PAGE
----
Preferred habitat and effective population size drive landscape genetic patterns in an endangered species

Byron V. Weckworth, Marco Musiani, Nicholas J. Decesare, Allan D. McDevitt, Mark Hebblewhite, Stefano Mariani

Research output: Contribution to journalArticlepeer-review

50 Scopus citations


Landscape genetics provides a framework for pinpointing environmental features that determine the important exchange of migrants among populations. These studies usually test the significance of environmental variables on gene flow, yet ignore one fundamental driver of genetic variation in small populations, effectivepopulation size,Ne. We combinedboth approaches in evaluating genetic connectivity of a threatened ungulate, woodland caribou. We used leastcost paths to calculate matrices of resistance distance for landscape variables (preferred habitat, anthropogenic features and predation risk) and populationpairwise harmonic means of Ne, and correlated them with genetic distances, FST and Dc. Results showed that spatial configuration of preferred habitat and Newere the twobest predictors of genetic relationships. Additionally, controlling for the effect of Ne increased the strength of correlations of environmental variables with genetic distance, highlighting the significant underlying effect of Ne in modulating genetic drift and perceived spatial connectivity. We therefore have provided empirical support to emphasize preventing increased habitat loss and promoting population growth to ensure metapopulation viability.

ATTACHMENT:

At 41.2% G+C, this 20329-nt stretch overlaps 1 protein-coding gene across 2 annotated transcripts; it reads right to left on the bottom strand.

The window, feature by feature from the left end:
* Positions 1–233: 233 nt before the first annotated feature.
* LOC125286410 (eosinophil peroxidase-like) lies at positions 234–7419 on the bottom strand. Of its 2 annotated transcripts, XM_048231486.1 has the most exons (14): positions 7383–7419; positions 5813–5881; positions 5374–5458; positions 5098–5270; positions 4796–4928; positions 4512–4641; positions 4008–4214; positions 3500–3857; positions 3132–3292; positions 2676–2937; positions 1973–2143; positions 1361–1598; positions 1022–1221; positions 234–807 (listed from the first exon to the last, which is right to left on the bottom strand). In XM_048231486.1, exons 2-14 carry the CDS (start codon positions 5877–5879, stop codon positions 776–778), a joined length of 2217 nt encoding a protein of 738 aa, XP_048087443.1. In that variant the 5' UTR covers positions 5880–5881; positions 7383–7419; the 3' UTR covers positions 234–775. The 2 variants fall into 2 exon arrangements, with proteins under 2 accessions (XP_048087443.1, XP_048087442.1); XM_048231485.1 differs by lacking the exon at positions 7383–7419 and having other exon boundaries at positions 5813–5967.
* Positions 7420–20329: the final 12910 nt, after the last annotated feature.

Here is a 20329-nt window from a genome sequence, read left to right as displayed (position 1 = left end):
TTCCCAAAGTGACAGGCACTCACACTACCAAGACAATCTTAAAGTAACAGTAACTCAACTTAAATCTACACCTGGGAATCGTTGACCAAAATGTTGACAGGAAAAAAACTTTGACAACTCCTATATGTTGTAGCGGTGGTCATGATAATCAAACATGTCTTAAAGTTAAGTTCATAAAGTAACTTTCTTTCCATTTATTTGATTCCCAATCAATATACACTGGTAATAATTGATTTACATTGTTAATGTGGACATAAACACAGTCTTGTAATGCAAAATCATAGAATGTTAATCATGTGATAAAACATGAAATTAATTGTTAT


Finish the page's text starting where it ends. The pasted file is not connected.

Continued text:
Original languageEnglish
Article number20131756
JournalProceedings of the Royal Society B: Biological Sciences
Issue number1769
StatePublished - Sep 4 2013


  • Canadian rockies
  • Genetic drift
  • Habitat fragmentation
  • Landscape genetics
  • Least-cost paths
  • Rangifer tarandus caribou


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